However, the firm expects sales of its quantitative PCR instruments and reagents to increase throughout 2006. This expectation is partly based on its partnership with Bayer Healthcare, which is purchasing customized Mx3005p QPCR systems from Stratagene for sale in the molecular diagnostics market worldwide.
Martin told BioCommerce Week that contract revenue related to the Bayer alliance could represent as much as 2 percent of the firm's total revenue in 2006. "We hope to be able to report measurable product sales from this effort in 2008 and believe ultimately this revenue will be significant for Stratagene," he said.
Sales growth in the first quarter was roughly 1 percent for Mx3005p instruments and reagents, said Sorge.
"We're seeing discounting in the marketplace from the competitors, and we've had to react to that," he said during the call. "Our unit number was actually up in the first quarter, close to 10 percent, but because of some competitive pricing, we've remained competitive but that's hit the [average sale price]."
Sorge also said that the firm is "redirecting our field sales force and refocusing our marketing resources to best reach our end customers. We think that these efforts can have a positive impact to sales of our more mature products."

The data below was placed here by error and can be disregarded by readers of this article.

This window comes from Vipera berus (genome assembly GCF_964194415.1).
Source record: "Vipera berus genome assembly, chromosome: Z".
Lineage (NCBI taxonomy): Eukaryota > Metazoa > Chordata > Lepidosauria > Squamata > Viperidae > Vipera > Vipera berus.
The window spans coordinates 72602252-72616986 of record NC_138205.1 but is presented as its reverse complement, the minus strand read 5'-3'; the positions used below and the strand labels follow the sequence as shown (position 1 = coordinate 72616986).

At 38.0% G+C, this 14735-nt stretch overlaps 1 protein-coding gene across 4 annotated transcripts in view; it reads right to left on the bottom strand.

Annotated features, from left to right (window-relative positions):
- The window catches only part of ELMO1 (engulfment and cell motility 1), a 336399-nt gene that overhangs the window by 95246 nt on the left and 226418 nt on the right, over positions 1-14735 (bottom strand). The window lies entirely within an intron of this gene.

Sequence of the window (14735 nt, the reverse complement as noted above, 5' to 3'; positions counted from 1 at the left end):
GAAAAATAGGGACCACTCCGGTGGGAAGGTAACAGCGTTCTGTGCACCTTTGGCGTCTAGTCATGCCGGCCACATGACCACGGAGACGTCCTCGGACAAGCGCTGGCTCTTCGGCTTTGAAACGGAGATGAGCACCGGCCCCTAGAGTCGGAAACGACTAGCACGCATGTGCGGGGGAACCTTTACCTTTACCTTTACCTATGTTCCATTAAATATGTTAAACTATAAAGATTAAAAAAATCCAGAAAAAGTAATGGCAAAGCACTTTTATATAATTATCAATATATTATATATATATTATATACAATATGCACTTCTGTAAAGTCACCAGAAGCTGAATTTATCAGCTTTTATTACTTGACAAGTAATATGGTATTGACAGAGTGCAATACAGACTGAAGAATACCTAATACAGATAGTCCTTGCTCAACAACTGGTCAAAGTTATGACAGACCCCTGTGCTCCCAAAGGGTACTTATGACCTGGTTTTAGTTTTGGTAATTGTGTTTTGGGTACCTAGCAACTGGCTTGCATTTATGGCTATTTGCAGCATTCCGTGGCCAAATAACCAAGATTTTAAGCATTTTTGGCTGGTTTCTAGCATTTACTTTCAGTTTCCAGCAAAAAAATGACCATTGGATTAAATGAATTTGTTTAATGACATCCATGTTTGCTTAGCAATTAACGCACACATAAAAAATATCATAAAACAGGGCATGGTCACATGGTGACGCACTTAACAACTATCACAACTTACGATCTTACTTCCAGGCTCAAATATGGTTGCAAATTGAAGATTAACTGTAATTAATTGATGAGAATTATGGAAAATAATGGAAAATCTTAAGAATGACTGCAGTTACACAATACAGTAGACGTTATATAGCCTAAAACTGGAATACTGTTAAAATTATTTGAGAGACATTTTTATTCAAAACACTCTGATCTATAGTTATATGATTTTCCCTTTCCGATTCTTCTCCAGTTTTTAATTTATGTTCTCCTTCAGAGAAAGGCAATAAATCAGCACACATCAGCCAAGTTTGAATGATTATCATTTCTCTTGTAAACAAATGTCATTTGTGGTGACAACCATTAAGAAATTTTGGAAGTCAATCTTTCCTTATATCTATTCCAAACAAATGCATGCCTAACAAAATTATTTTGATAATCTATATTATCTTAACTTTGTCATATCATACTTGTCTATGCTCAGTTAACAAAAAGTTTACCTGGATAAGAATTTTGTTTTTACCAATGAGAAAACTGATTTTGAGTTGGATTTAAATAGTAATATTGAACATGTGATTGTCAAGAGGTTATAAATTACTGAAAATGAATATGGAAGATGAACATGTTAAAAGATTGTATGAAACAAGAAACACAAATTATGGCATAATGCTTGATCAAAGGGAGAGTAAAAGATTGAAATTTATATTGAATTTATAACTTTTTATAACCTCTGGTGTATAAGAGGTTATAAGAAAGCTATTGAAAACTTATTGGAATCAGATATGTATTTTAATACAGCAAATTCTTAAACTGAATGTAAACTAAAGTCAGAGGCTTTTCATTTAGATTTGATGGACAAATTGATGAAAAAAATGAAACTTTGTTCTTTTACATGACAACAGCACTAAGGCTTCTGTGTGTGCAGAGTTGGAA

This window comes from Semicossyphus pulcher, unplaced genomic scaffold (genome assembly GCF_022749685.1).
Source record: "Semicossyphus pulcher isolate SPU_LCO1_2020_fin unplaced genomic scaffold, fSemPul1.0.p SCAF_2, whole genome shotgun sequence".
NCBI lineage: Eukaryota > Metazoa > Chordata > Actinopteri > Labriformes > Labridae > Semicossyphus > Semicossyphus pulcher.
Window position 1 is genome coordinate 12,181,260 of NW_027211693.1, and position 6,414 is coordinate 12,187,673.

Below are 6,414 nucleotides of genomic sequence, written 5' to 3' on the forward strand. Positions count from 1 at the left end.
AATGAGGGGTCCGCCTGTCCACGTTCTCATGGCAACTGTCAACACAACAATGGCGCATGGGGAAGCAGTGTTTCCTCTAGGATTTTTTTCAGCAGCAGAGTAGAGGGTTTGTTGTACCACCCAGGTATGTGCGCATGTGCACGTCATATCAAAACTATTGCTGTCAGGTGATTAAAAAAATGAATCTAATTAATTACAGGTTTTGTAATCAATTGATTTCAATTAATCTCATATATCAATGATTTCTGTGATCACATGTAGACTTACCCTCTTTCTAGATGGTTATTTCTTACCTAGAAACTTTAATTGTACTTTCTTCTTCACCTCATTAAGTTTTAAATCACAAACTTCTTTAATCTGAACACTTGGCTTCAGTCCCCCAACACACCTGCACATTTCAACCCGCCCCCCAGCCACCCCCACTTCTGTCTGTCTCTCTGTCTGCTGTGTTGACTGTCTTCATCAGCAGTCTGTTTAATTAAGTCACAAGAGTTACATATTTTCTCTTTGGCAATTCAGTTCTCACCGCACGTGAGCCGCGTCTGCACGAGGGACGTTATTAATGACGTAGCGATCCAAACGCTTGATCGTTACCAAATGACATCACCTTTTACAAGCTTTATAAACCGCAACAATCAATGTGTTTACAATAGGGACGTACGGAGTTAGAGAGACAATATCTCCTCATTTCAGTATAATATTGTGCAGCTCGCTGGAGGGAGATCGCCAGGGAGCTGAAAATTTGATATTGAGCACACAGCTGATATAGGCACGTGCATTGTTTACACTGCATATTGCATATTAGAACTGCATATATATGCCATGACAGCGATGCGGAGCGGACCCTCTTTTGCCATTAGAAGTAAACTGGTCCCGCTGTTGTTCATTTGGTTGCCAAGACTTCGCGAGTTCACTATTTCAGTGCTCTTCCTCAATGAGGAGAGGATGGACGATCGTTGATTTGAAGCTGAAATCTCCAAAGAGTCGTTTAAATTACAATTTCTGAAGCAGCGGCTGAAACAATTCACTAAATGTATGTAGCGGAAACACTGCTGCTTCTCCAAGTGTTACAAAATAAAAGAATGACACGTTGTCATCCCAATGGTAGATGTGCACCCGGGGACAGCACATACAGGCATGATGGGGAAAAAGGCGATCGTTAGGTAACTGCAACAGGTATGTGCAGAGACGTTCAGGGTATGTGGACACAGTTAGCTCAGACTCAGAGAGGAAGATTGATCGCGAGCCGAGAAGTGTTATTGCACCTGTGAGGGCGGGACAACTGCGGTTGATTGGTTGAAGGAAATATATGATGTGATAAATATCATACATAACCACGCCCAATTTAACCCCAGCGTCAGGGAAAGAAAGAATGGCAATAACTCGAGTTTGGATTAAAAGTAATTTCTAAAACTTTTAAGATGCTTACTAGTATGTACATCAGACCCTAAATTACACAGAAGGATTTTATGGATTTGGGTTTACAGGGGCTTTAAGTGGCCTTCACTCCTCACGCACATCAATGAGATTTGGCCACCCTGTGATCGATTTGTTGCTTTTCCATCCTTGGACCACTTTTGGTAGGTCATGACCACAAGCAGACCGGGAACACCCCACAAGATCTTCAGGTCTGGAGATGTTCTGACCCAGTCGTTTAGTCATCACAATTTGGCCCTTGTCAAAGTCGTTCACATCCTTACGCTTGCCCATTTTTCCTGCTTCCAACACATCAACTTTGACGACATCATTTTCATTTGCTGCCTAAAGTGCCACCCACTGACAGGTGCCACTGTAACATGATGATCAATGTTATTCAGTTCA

Company officials declined to comment on this effort.
"One of our strategies [is] to have a next-generation instrument launched sometime in Q1 of '07 that would be less costly to make and hopefully give us additional pricing flexibility," Sorge said. Martin confirmed that this would be a new QPCR instrument, but not the one Bayer is customizing.
Stratagene posted a 62 percent decline in its first-quarter net profit to $1.1 million, or $.05 per share, from $2.9 million, or $.13 per share, in the first quarter last year.
The firm's results this year include $1.1 million, or $.03 per share, in charges related to patent litigation matters. In addition, last year's Q1 results included $530,000, or $.02 per share, in income related to a litigation settlement.
Stratagene's first-quarter R&D expenses increased 17.3 percent year over year to $3.4 million from $2.9 million.
As of March 31, 2006, Stratagene had cash and cash equivalents of $30.6 million. Included in that amount is $21 million that was set aside in January as collateral for a bond as the firm appeals a judgment and damages in the dispute with Third Wave.
— Edward Winnick ([email protected])